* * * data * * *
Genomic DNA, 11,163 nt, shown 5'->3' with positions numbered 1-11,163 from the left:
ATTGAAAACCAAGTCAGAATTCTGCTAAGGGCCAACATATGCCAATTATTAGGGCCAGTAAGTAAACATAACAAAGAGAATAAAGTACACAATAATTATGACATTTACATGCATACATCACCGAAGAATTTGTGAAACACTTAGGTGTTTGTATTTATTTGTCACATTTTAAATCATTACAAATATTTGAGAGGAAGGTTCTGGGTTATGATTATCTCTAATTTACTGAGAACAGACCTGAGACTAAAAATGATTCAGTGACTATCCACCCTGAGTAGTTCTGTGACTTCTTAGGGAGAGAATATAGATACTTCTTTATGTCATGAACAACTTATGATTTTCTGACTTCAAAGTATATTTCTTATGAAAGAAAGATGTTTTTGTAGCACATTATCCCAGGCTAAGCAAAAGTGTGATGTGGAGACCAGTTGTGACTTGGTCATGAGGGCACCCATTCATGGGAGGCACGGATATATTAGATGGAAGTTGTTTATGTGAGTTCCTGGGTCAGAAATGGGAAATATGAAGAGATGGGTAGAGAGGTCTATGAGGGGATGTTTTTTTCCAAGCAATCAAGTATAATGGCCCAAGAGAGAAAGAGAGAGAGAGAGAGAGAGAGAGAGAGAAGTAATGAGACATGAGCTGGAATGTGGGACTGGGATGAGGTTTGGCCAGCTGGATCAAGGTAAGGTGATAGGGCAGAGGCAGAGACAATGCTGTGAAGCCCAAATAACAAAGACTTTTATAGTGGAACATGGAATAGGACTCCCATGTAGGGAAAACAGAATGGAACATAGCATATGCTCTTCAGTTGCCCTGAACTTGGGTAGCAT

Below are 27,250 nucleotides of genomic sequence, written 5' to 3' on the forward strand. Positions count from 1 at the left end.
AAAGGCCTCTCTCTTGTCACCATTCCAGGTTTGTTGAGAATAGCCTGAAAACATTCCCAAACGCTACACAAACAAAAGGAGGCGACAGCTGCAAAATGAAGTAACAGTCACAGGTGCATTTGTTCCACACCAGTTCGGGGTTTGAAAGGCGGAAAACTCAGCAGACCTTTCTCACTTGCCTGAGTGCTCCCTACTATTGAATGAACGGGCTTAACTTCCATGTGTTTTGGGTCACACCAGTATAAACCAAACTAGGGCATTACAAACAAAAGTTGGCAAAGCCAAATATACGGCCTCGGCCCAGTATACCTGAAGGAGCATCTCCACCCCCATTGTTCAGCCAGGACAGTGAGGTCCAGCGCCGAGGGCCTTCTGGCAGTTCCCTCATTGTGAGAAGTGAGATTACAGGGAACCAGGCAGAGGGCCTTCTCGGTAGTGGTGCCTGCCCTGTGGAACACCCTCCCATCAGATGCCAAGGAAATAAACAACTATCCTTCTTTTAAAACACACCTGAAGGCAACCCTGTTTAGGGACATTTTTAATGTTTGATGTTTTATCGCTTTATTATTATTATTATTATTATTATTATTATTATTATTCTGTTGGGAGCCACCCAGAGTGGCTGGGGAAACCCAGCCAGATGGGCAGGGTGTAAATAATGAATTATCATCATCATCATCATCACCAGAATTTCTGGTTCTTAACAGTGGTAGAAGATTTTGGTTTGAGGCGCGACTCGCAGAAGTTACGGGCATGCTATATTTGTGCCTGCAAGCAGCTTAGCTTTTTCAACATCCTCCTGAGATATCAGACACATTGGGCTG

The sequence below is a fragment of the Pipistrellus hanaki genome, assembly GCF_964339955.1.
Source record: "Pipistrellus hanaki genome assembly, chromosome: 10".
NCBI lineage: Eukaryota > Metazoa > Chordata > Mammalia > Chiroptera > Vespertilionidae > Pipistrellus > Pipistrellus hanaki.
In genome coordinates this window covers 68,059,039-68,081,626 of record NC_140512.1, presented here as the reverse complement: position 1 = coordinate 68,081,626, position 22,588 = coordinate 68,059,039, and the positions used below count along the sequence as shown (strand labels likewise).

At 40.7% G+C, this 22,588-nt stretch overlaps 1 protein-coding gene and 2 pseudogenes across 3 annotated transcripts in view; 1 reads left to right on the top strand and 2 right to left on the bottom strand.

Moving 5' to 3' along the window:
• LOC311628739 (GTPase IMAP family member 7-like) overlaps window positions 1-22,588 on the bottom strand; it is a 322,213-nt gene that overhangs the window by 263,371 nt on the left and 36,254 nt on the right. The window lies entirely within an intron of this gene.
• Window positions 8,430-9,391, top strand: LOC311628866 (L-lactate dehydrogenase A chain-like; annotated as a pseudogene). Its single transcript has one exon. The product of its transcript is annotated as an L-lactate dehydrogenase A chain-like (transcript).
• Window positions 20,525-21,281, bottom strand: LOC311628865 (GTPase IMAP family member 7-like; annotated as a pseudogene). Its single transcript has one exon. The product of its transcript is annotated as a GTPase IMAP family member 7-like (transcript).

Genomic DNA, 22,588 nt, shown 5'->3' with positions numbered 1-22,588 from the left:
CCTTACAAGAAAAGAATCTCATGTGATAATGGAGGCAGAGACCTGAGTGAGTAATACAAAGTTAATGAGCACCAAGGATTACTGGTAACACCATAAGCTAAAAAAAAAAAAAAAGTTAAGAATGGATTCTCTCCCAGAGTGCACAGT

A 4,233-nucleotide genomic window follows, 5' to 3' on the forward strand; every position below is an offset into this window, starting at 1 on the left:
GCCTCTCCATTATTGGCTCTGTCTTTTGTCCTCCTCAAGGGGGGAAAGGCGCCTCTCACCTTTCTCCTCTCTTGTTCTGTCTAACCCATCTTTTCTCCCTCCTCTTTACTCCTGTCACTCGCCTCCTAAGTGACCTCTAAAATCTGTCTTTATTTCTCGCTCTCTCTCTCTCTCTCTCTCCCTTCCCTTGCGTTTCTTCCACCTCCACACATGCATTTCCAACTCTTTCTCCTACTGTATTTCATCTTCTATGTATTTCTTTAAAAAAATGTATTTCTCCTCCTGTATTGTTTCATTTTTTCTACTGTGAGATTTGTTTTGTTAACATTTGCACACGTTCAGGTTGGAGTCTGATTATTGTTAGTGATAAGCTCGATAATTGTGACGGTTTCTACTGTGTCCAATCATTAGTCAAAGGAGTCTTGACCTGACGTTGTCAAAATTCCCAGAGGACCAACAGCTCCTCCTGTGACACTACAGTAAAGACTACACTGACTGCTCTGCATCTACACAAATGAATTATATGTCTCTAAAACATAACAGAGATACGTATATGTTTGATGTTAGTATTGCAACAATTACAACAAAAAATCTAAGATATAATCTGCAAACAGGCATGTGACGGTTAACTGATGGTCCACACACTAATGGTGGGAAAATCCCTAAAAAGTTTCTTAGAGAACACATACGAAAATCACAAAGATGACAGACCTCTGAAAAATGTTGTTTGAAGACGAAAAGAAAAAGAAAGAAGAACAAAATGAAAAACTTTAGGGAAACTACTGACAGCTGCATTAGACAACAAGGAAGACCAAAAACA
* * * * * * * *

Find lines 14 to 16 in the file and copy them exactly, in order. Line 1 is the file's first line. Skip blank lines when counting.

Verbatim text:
Genomic DNA, 22,588 nt, shown 5'->3' with positions numbered 1-22,588 from the left:
CCTTACAAGAAAAGAATCTCATGTGATAATGGAGGCAGAGACCTGAGTGAGTAATACAAAGTTAATGAGCACCAAGGATTACTGGTAACACCATAAGCTAAAAAAAAAAAAAAAGTTAAGAATGGATTCTCTCCCAGAGTGCACAGT

A 4,233-nucleotide genomic window follows, 5' to 3' on the forward strand; every position below is an offset into this window, starting at 1 on the left: